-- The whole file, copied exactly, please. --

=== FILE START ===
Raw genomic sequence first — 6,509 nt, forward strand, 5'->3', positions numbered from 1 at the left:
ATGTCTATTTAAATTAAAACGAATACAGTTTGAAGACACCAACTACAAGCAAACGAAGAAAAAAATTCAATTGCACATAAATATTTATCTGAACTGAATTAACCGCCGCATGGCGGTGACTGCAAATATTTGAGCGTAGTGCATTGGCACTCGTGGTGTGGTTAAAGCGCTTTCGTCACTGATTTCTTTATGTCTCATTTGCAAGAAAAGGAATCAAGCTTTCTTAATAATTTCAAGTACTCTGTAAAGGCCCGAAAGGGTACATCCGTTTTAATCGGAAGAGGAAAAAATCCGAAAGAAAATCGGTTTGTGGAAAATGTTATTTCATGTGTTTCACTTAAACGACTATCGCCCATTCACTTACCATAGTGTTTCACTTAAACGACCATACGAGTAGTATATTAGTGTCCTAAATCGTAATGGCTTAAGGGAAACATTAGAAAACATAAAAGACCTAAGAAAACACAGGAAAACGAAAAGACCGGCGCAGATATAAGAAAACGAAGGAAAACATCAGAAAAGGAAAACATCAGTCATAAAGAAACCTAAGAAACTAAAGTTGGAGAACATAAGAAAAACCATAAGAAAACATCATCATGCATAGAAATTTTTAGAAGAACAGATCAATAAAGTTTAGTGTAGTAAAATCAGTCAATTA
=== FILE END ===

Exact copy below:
Raw genomic sequence first — 6,509 nt, forward strand, 5'->3', positions numbered from 1 at the left:
ATGTCTATTTAAATTAAAACGAATACAGTTTGAAGACACCAACTACAAGCAAACGAAGAAAAAAATTCAATTGCACATAAATATTTATCTGAACTGAATTAACCGCCGCATGGCGGTGACTGCAAATATTTGAGCGTAGTGCATTGGCACTCGTGGTGTGGTTAAAGCGCTTTCGTCACTGATTTCTTTATGTCTCATTTGCAAGAAAAGGAATCAAGCTTTCTTAATAATTTCAAGTACTCTGTAAAGGCCCGAAAGGGTACATCCGTTTTAATCGGAAGAGGAAAAAATCCGAAAGAAAATCGGTTTGTGGAAAATGTTATTTCATGTGTTTCACTTAAACGACTATCGCCCATTCACTTACCATAGTGTTTCACTTAAACGACCATACGAGTAGTATATTAGTGTCCTAAATCGTAATGGCTTAAGGGAAACATTAGAAAACATAAAAGACCTAAGAAAACACAGGAAAACGAAAAGACCGGCGCAGATATAAGAAAACGAAGGAAAACATCAGAAAAGGAAAACATCAGTCATAAAGAAACCTAAGAAACTAAAGTTGGAGAACATAAGAAAAACCATAAGAAAACATCATCATGCATAGAAATTTTTAGAAGAACAGATCAATAAAGTTTAGTGTAGTAAAATCAGTCAATTA